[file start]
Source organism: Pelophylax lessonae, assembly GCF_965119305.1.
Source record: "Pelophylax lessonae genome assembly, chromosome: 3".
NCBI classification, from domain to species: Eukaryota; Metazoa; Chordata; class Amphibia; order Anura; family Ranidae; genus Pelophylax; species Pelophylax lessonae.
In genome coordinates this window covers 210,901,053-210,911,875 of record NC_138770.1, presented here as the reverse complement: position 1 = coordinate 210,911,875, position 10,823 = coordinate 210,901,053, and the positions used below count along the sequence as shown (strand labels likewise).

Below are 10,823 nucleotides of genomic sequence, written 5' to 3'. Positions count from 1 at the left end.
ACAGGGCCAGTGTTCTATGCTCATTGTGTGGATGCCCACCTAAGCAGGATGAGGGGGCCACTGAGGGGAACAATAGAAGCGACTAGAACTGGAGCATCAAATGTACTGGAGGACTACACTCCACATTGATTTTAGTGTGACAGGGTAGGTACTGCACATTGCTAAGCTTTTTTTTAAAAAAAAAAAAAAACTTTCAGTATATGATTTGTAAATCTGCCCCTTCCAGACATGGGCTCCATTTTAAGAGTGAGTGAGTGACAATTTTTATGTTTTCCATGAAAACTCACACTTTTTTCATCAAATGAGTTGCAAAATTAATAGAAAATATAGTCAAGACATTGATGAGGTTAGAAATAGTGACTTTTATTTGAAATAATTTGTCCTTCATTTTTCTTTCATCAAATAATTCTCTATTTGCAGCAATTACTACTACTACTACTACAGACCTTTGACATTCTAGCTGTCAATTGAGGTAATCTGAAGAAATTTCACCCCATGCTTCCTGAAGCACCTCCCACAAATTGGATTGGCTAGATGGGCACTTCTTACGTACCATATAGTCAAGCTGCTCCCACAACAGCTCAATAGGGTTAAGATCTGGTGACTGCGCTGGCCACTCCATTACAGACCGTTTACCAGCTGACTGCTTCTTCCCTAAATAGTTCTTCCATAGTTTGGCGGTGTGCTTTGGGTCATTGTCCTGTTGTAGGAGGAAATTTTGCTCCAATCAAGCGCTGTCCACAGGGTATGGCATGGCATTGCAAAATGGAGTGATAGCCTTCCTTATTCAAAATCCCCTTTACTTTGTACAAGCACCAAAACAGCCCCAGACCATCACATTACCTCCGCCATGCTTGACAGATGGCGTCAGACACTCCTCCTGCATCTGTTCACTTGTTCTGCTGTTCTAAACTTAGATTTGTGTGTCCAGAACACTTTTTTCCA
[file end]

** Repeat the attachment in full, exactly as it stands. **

Source organism: Pelophylax lessonae, assembly GCF_965119305.1.
Source record: "Pelophylax lessonae genome assembly, chromosome: 3".
NCBI classification, from domain to species: Eukaryota; Metazoa; Chordata; class Amphibia; order Anura; family Ranidae; genus Pelophylax; species Pelophylax lessonae.
In genome coordinates this window covers 210,901,053-210,911,875 of record NC_138770.1, presented here as the reverse complement: position 1 = coordinate 210,911,875, position 10,823 = coordinate 210,901,053, and the positions used below count along the sequence as shown (strand labels likewise).

Below are 10,823 nucleotides of genomic sequence, written 5' to 3'. Positions count from 1 at the left end.
ACAGGGCCAGTGTTCTATGCTCATTGTGTGGATGCCCACCTAAGCAGGATGAGGGGGCCACTGAGGGGAACAATAGAAGCGACTAGAACTGGAGCATCAAATGTACTGGAGGACTACACTCCACATTGATTTTAGTGTGACAGGGTAGGTACTGCACATTGCTAAGCTTTTTTTTAAAAAAAAAAAAAAACTTTCAGTATATGATTTGTAAATCTGCCCCTTCCAGACATGGGCTCCATTTTAAGAGTGAGTGAGTGACAATTTTTATGTTTTCCATGAAAACTCACACTTTTTTCATCAAATGAGTTGCAAAATTAATAGAAAATATAGTCAAGACATTGATGAGGTTAGAAATAGTGACTTTTATTTGAAATAATTTGTCCTTCATTTTTCTTTCATCAAATAATTCTCTATTTGCAGCAATTACTACTACTACTACTACAGACCTTTGACATTCTAGCTGTCAATTGAGGTAATCTGAAGAAATTTCACCCCATGCTTCCTGAAGCACCTCCCACAAATTGGATTGGCTAGATGGGCACTTCTTACGTACCATATAGTCAAGCTGCTCCCACAACAGCTCAATAGGGTTAAGATCTGGTGACTGCGCTGGCCACTCCATTACAGACCGTTTACCAGCTGACTGCTTCTTCCCTAAATAGTTCTTCCATAGTTTGGCGGTGTGCTTTGGGTCATTGTCCTGTTGTAGGAGGAAATTTTGCTCCAATCAAGCGCTGTCCACAGGGTATGGCATGGCATTGCAAAATGGAGTGATAGCCTTCCTTATTCAAAATCCCCTTTACTTTGTACAAGCACCAAAACAGCCCCAGACCATCACATTACCTCCGCCATGCTTGACAGATGGCGTCAGACACTCCTCCTGCATCTGTTCACTTGTTCTGCTGTTCTAAACTTAGATTTGTGTGTCCAGAACACTTTTTTCCA